Student Blogs/Jessica T. in China

It’s been about three weeks since I’ve landed in China’s largest city, Shanghai.

I flew around 12 hours to get here with two of my friends (who are also BIB students) at the end of August. We were super stoked to get to China! After two years of classes at Carleton, our year abroad was finally upon us!  We had such high expectations. We were going to explore together and figure out where all the good restaurants were. We were also excited to make many new friends from all around the world, see historical sights, and better our Mandarin in every way possible!

I would be lying if I said that those expectations weren’t met; however, I would say that some aspects proved to be a bit more challenging than others. For one thing, because my friends and I got here so early there weren’t very many students here yet.  We’re living on campus this semester and trying to figure out where to go and what to do on our own was quite difficult and confusing. It’s one thing to speak Mandarin to your teachers at Carleton (who are amazingly helpful and will speak loud and clear for you) but it’s a totally different thing to have strangers speak fluent Mandarin to you and not be able to explain what they mean in English. Mandarin itself is already a difficult language to learn, but on top of that, people in Shanghai have their own dialect/accent here and we’ve only learned the Beijing accent, so it was hard to understand the words we DID know.

Not all hope is lost though!  The people who work at the SISU guesthouse (the building we’re residing in for the semester) are very used to having foreigners around. It’s okay if your Mandarin isn’t the best because they are quite helpful when you’re not sure where to go or what to do. Some of them speak English, but even those who don’t are willing to help out however they can. Even the local restaurants around campus are used to having foreigners come in and order food. Most restaurants only have Chinese menus, but we learned to just point to the thing we want. Plus once they understand that you’re a foreigner, they’ll speak to you in the Beijing accent since that’s standard in all of China.

I’ve also never seen so many foreigners in one place studying the same thing before! Chances are a lot of the other students here are just as lost as you, so make friends! I’ve already made friends with people from Russia, Germany, France, South Korea, Japan, Sweden, Switzerland and Spain. No other Canadians yet though!

A view of Tiger Park with lots of greenery and a traditional chinese house

Tiger Hill

About a week after we settled into Shanghai, we were off again to visit another friend who is studying in Suzhou. Luckily for us, the transportation in China is not only cheap, but fast and usually very reliable and easy to use. We took the bullet train from Shanghai to Suzhou and it only took 30 minutes! It takes 2 hours by car to get there; we were amazed at how fast it goes. Once there, we went to go visit a historical park called Tiger Park. It was beautiful and the scenery was fantastic. There were traditional Chinese houses, some Buddhist temples and ponds full of lotus flowers and lily pads. If you’re into historical sites then I definitely recommend going there. As for Shanghai itself, we went to the downtown core and the city is incredible. There are so many restaurants and markets and things to see, Shanghai is the very definition of a metropolitan city. It’s very modern city infused with its traditional Chinese culture. If you’re into big cities, then you chose the right place to study.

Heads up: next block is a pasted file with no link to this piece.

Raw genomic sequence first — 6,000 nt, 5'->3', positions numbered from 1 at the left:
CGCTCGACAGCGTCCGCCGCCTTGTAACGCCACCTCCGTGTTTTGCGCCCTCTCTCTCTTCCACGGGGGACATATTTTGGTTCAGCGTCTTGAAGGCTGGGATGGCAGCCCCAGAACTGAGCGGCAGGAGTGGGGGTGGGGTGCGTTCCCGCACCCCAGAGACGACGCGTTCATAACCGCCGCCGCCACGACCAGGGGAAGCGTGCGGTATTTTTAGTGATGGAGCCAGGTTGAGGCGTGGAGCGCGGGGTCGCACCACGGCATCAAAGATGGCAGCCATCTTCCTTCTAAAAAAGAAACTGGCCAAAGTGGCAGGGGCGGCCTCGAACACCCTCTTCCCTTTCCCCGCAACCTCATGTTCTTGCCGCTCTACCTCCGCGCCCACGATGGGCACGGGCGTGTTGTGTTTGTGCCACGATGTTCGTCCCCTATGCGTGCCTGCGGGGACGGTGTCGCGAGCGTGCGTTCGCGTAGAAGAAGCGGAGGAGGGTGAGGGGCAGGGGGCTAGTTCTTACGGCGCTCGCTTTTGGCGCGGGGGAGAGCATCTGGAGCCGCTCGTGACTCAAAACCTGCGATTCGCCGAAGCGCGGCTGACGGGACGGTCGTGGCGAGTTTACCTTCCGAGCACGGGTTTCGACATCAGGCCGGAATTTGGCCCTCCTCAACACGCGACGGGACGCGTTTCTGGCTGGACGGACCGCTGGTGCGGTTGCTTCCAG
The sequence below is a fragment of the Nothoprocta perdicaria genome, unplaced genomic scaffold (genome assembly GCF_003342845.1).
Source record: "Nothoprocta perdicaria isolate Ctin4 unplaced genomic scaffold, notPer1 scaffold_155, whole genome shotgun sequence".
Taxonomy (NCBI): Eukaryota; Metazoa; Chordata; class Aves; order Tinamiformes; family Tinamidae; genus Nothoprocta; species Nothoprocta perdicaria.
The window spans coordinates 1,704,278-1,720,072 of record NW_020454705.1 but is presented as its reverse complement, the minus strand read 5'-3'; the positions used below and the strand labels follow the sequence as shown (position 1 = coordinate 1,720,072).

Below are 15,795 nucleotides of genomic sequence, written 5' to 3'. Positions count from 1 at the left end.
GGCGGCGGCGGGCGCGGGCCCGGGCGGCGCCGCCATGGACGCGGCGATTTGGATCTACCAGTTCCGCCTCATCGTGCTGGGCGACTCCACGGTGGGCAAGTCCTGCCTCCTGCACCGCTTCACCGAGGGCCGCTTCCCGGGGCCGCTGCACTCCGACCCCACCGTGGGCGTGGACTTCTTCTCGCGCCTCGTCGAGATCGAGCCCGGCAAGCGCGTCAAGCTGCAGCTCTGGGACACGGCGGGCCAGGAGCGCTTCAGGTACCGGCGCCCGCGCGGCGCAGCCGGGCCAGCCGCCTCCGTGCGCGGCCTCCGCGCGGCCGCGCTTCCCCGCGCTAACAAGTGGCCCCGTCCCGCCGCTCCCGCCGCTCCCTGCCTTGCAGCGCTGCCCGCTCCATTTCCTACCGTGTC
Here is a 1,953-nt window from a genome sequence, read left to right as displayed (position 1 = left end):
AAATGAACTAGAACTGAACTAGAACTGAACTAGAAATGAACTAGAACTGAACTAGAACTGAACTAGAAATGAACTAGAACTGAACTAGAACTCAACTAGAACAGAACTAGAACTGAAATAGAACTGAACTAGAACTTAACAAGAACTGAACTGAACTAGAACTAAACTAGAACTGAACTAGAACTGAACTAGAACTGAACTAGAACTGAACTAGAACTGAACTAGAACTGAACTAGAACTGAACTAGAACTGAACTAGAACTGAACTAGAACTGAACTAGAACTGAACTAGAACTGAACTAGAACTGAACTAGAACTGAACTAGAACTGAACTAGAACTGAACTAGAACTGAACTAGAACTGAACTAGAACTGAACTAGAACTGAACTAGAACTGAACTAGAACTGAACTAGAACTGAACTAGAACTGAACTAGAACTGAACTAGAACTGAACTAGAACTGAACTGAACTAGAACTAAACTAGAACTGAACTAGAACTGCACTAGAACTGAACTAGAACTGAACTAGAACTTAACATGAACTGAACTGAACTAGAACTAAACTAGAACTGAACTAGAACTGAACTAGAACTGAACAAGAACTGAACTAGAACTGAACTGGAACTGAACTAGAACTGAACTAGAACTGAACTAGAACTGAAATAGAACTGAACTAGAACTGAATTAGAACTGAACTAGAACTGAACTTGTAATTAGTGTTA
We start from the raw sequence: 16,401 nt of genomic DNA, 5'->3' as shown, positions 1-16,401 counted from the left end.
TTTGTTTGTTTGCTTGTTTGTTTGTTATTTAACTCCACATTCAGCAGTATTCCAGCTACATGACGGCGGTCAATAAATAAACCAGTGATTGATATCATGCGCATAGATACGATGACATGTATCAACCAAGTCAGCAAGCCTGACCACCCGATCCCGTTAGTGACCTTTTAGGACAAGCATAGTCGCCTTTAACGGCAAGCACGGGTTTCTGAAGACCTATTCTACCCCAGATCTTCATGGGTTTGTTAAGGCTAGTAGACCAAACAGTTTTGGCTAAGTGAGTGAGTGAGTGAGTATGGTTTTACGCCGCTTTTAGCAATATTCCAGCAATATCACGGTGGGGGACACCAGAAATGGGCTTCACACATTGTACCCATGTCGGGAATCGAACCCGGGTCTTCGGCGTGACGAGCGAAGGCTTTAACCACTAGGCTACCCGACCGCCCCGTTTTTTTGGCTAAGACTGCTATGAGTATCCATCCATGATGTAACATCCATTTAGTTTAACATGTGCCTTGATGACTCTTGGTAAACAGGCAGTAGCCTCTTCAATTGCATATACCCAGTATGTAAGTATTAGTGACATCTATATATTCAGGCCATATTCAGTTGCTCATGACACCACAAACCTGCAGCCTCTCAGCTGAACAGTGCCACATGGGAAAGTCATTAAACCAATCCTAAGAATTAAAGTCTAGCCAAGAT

Classes have finally started here at SISU and I’ll wait a little bit before I blog about it, just to get a feel as to what it’s really like. If I could give any advice to those planning to come to SISU:

  • Open a bank account. You can use your Canadian debit card to withdraw money from the bank machines here but you have to pay $5 CDN per transaction. It may not seem like much but it all adds up. Opening a bank account with ICBC doesn’t cost any money and it’s really easy to do.
  • Download the appropriate apps like Wechat and Pleco. Everyone here uses wechat to communicate and you’re going to wish you downloaded it before you came! (A lot of app stores are blocked in China). Pleco is a Chinese-English dictionary app. I use it every day so be sure to download it before you come.
  • If you plan on using your regular phone in China, make sure your phone is unlocked beforehand. That way you can use a Chinese phone card. This includes calling, texting and data.
  • China is famously known for censoring a lot of websites we use every day in Canada. If you want access to these sites, such as Facebook or Youtube, I recommend downloading a free VPN or a paid VPN on your computer AND phone. Do some research and choose the one that’s right for you. Free VPNs may or may not work however, China is actively blocking new VPNs, so paid ones might just be your best bet.
  • Bring RMB with you before arriving in China. China mostly uses cash so be sure to have some before you depart Canada.
  • DON’T be shy to speak Mandarin to locals. Sure your Mandarin probably isn’t the best right now, but trust me when I say that your listening and speaking skills will skyrocket once you open up and actively listen and have a willingness to learn! I’ve only been here for three weeks and I already see a significant improvement in my listening skills.

That’s it for now!


Wednesday, October 7, 2015 in , ,
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